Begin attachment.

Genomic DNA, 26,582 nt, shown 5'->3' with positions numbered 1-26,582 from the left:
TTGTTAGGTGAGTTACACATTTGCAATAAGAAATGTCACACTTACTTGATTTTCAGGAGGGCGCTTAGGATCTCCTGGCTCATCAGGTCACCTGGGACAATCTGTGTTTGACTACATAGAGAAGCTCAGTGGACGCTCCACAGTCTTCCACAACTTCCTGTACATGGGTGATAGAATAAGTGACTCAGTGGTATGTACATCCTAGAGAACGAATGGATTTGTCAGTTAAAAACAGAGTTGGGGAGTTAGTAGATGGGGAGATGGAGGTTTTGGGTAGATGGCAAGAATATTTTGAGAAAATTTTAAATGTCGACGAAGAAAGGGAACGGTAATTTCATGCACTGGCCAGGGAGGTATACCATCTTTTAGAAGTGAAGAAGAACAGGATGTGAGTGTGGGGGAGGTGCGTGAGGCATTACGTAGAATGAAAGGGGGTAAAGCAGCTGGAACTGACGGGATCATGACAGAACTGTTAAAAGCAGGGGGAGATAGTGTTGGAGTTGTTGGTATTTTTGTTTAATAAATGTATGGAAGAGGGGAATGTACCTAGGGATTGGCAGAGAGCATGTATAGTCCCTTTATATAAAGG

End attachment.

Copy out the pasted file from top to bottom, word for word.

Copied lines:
Genomic DNA, 26,582 nt, shown 5'->3' with positions numbered 1-26,582 from the left:
TTGTTAGGTGAGTTACACATTTGCAATAAGAAATGTCACACTTACTTGATTTTCAGGAGGGCGCTTAGGATCTCCTGGCTCATCAGGTCACCTGGGACAATCTGTGTTTGACTACATAGAGAAGCTCAGTGGACGCTCCACAGTCTTCCACAACTTCCTGTACATGGGTGATAGAATAAGTGACTCAGTGGTATGTACATCCTAGAGAACGAATGGATTTGTCAGTTAAAAACAGAGTTGGGGAGTTAGTAGATGGGGAGATGGAGGTTTTGGGTAGATGGCAAGAATATTTTGAGAAAATTTTAAATGTCGACGAAGAAAGGGAACGGTAATTTCATGCACTGGCCAGGGAGGTATACCATCTTTTAGAAGTGAAGAAGAACAGGATGTGAGTGTGGGGGAGGTGCGTGAGGCATTACGTAGAATGAAAGGGGGTAAAGCAGCTGGAACTGACGGGATCATGACAGAACTGTTAAAAGCAGGGGGAGATAGTGTTGGAGTTGTTGGTATTTTTGTTTAATAAATGTATGGAAGAGGGGAATGTACCTAGGGATTGGCAGAGAGCATGTATAGTCCCTTTATATAAAGG